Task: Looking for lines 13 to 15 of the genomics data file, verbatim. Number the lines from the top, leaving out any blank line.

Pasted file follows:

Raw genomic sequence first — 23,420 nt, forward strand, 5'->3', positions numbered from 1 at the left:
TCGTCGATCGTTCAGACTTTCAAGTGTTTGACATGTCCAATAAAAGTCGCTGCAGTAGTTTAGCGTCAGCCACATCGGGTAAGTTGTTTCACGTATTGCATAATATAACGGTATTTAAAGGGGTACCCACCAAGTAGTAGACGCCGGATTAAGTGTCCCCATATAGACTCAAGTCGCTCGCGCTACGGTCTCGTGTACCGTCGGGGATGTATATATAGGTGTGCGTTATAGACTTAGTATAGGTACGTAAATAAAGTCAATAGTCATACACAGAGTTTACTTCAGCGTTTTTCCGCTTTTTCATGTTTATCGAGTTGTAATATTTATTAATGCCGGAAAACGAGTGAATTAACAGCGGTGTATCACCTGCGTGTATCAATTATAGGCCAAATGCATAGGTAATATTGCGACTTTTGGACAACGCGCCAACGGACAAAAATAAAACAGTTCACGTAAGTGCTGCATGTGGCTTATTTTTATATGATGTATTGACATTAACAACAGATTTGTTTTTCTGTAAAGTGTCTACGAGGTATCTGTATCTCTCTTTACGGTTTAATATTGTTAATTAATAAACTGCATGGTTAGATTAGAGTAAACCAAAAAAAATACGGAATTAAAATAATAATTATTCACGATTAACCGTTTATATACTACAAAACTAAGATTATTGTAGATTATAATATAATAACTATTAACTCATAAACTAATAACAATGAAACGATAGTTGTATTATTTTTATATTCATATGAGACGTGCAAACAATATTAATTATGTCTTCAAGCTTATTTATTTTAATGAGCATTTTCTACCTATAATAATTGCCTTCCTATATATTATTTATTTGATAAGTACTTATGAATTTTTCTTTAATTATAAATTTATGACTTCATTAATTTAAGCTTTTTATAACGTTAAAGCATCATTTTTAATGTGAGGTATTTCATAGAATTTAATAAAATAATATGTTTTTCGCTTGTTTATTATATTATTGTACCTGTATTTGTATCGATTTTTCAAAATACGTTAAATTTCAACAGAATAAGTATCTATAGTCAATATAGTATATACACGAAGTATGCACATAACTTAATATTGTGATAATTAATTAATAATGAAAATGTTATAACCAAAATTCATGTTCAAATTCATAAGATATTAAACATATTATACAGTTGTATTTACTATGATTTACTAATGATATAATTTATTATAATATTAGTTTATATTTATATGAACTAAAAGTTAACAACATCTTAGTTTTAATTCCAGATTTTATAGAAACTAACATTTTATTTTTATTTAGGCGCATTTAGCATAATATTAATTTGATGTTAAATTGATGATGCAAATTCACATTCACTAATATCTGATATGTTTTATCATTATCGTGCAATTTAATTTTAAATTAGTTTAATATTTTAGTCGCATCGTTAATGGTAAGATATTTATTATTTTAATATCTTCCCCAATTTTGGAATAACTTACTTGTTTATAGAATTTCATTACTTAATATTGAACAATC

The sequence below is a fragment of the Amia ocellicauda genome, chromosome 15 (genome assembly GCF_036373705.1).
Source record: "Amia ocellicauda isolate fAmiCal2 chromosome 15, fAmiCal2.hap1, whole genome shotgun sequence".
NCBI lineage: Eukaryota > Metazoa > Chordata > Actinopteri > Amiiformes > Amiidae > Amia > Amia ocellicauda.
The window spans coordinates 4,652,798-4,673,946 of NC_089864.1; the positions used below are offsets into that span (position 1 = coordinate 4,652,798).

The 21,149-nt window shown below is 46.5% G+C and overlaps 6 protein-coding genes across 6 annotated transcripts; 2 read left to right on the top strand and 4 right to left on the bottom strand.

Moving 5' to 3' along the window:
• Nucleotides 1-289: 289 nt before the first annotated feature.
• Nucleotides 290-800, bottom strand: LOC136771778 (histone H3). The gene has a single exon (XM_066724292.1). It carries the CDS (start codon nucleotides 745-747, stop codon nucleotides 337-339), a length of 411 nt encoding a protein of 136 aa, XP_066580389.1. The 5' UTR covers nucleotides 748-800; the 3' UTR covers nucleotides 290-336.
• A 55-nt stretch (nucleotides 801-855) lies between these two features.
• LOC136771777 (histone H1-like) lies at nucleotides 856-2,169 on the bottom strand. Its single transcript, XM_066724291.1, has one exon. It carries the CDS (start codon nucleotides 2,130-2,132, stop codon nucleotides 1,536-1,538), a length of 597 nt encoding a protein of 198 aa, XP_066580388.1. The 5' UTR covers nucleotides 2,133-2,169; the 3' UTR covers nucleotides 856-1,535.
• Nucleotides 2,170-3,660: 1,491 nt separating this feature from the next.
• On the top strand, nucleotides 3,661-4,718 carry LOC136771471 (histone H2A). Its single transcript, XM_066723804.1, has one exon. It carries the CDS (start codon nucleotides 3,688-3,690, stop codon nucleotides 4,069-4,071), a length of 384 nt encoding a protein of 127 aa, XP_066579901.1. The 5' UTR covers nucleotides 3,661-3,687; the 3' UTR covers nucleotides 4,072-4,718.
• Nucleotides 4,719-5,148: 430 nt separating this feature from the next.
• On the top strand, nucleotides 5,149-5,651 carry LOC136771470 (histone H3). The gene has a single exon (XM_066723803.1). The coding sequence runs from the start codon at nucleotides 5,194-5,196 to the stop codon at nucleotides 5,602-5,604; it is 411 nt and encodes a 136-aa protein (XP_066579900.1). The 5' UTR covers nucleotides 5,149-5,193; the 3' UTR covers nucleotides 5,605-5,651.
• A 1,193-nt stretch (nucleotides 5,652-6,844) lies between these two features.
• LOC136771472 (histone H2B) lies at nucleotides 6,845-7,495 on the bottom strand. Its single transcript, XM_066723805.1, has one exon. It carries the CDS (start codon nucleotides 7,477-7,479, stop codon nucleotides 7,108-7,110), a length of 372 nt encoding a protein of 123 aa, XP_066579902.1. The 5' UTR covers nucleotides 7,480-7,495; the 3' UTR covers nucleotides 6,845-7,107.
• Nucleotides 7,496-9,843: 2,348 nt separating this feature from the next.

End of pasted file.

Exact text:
• Nucleotides 2,170-3,660: 1,491 nt separating this feature from the next.
• On the top strand, nucleotides 3,661-4,718 carry LOC136771471 (histone H2A). Its single transcript, XM_066723804.1, has one exon. It carries the CDS (start codon nucleotides 3,688-3,690, stop codon nucleotides 4,069-4,071), a length of 384 nt encoding a protein of 127 aa, XP_066579901.1. The 5' UTR covers nucleotides 3,661-3,687; the 3' UTR covers nucleotides 4,072-4,718.
• Nucleotides 4,719-5,148: 430 nt separating this feature from the next.